In 1930, just seven years after radio broadcasting was established in the former Czechoslovakia, the Ministry of Foreign Affairs came up with the idea of creating a shortwave service which would present the country abroad. Five years later workmen began assembling shortwave transmitters and on August 31st, 1936 the station first went on the air with a speech in English by the technical director of Czechoslovak Radio. This day marked the birth of international broadcasting in Czechoslovakia.
Little introduction is needed for this week's guest in One on One: Radio Prague's own Bill Bathurst, a writer and poet who listeners know well for his smooth-as-bourbon voice, inimitable humour, and more than a few memorable broadcasts on Czech literature and poetry. Now, fourteen years after Bill began at Radio Prague he's decided to hang it up in the Czech capital and return to his home in California...
This Saturday, March 19th, is the tenth anniversary of the first broadcast by Radio Slovakia International. The station was established soon after the split of Czechoslovakia at the beginning of 1993, and now broadcasts in English, French, German, Russian and of course Slovak. And to mark the station's tenth anniversary, a new Spanish service is being launched this weekend. Radio Prague's David Vaughan is in Bratislava for the birthday celebrations. I asked him if Radio Slovakia really had to begin from scratch in 1993?
On August 31, 1936, Radio Prague went on air for the first time. This programme takes you through our history, including some the most turbulent episodes in twentieth century European history. You will meet Radio Prague editors, reporters and announcers from throughout our history, including Bozena Trojanova, who was a Radio Prague presenter before the Second World War. You can also hear the voices of some of the personalities interviewed over the years - including Josephine Baker and a youthful Cliff Richard in 1969. And of course we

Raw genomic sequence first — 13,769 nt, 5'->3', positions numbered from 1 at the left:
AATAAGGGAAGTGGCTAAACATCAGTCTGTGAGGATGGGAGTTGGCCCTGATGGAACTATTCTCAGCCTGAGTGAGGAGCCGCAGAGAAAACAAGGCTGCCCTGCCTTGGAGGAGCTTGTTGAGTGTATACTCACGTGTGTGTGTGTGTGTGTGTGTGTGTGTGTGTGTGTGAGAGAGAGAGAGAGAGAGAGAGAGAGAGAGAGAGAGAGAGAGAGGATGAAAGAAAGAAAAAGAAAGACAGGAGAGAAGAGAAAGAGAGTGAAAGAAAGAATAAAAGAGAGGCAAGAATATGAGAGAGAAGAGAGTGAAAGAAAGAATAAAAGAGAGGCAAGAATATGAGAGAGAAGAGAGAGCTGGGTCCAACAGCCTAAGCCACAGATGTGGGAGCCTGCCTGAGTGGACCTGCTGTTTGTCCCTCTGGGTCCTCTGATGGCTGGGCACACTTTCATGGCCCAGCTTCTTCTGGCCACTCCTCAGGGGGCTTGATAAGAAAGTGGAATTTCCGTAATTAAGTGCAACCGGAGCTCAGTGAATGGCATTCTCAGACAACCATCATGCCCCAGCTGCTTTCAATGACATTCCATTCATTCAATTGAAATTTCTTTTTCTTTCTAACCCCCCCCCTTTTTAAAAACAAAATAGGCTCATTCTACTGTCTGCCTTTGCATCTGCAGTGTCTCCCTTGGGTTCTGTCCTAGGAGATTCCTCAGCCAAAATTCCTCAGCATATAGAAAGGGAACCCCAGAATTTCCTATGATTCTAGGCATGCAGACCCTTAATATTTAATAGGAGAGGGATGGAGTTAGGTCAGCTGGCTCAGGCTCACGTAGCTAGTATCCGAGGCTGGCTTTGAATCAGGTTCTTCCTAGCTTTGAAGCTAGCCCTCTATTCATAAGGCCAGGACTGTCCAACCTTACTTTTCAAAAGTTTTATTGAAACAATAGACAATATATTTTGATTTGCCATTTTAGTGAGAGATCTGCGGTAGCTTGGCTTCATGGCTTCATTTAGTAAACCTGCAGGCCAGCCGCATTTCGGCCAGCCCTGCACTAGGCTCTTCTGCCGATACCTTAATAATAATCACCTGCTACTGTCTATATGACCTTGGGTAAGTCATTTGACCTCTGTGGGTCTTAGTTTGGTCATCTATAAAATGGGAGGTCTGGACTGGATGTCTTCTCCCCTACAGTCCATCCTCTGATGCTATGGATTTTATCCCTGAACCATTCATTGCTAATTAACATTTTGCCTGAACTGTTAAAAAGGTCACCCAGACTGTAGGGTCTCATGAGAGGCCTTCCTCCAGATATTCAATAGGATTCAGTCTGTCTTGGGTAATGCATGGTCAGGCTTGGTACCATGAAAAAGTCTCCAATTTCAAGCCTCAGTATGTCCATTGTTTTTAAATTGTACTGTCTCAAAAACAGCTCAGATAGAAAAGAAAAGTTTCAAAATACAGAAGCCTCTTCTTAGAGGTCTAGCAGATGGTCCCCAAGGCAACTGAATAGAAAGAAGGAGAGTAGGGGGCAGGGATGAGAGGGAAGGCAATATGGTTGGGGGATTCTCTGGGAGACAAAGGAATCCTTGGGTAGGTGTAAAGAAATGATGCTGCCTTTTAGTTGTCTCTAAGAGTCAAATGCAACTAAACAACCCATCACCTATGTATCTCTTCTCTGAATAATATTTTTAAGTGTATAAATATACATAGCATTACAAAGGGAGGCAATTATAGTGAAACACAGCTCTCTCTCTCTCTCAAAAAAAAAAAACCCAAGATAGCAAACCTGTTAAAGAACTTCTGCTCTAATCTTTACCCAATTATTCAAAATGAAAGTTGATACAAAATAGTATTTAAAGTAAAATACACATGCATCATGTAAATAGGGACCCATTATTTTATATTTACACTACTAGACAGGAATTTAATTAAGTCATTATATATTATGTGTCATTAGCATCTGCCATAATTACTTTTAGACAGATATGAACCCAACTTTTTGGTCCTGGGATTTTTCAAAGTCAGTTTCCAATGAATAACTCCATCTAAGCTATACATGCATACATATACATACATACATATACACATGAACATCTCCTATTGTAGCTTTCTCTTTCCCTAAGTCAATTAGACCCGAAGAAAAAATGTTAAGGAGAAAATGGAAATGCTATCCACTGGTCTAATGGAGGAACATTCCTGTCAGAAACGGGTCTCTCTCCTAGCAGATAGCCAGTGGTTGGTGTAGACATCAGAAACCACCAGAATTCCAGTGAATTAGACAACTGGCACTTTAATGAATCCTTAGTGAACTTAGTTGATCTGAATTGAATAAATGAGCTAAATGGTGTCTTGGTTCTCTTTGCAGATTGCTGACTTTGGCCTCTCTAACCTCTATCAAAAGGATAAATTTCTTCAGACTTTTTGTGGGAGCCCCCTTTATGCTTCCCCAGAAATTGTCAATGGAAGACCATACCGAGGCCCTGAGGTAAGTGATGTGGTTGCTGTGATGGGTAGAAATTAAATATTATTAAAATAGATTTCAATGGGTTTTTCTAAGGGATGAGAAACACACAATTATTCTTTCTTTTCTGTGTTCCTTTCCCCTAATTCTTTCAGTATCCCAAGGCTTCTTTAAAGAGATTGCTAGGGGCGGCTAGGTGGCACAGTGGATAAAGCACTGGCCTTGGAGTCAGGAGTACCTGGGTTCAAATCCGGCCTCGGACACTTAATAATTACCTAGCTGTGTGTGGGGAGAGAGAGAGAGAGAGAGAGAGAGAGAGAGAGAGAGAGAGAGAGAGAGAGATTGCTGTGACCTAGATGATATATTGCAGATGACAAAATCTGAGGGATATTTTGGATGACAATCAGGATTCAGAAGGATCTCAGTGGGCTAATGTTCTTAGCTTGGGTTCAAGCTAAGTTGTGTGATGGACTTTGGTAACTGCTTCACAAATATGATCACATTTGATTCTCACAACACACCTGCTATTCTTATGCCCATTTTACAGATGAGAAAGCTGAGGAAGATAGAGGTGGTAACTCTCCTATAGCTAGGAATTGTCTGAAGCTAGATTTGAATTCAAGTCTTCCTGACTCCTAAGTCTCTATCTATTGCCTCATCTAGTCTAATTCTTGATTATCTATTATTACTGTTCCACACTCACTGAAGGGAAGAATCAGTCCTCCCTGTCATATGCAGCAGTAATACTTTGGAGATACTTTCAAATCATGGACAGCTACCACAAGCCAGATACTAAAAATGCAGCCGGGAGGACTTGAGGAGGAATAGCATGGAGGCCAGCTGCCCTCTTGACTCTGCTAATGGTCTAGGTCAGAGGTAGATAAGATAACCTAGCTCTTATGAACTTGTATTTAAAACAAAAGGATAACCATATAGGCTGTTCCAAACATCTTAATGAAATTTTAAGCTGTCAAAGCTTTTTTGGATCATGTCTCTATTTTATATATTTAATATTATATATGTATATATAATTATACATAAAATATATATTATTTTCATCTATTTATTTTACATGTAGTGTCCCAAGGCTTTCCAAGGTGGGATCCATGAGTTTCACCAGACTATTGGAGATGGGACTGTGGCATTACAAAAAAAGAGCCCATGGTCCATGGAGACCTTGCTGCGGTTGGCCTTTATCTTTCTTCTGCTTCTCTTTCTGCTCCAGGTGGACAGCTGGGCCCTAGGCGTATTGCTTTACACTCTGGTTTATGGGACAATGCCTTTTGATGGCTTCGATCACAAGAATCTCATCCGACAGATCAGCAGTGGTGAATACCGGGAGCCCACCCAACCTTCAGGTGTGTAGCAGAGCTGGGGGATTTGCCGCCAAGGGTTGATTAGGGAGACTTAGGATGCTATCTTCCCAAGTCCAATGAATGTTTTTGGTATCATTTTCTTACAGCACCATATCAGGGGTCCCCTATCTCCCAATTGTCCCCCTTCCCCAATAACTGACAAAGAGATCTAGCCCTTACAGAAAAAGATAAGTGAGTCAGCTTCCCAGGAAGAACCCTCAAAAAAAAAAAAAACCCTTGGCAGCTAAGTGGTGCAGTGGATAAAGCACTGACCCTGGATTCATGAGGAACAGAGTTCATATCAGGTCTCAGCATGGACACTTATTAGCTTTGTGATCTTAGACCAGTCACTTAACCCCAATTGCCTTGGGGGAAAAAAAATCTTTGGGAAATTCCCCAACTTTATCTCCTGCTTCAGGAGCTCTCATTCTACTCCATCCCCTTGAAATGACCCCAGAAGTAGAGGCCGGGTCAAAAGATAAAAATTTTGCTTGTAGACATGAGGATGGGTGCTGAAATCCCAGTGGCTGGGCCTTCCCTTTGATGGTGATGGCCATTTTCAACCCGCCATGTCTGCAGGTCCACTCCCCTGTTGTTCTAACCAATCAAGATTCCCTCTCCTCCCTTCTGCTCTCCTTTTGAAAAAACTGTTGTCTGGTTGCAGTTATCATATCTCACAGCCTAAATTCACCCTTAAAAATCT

The barrels of carp have arrived, the fish-monger's knife is busy, and the streets of Prague are slippery with fish scales and blood. No, it's not a horror film, merely the arrival of Czech Christmas. It's just a few days to Christmas Eve, and today we bring you the last of our Radio Prague Christmas memories. First up is 's account of his most unforgettable Christmas, followed by talking about a typical Czech Christmas in Canada:
Well Christmas draws nearer every day - and this week the city of Plzen in West Bohemia witnessed a rather unusual event - an 'Italian Christmas.' Klara Polednova is a member of the Friends of Italy Society, and Radio Prague's Plzen correspondent caught up with her at Tuesday's festivities to find out what it was all about.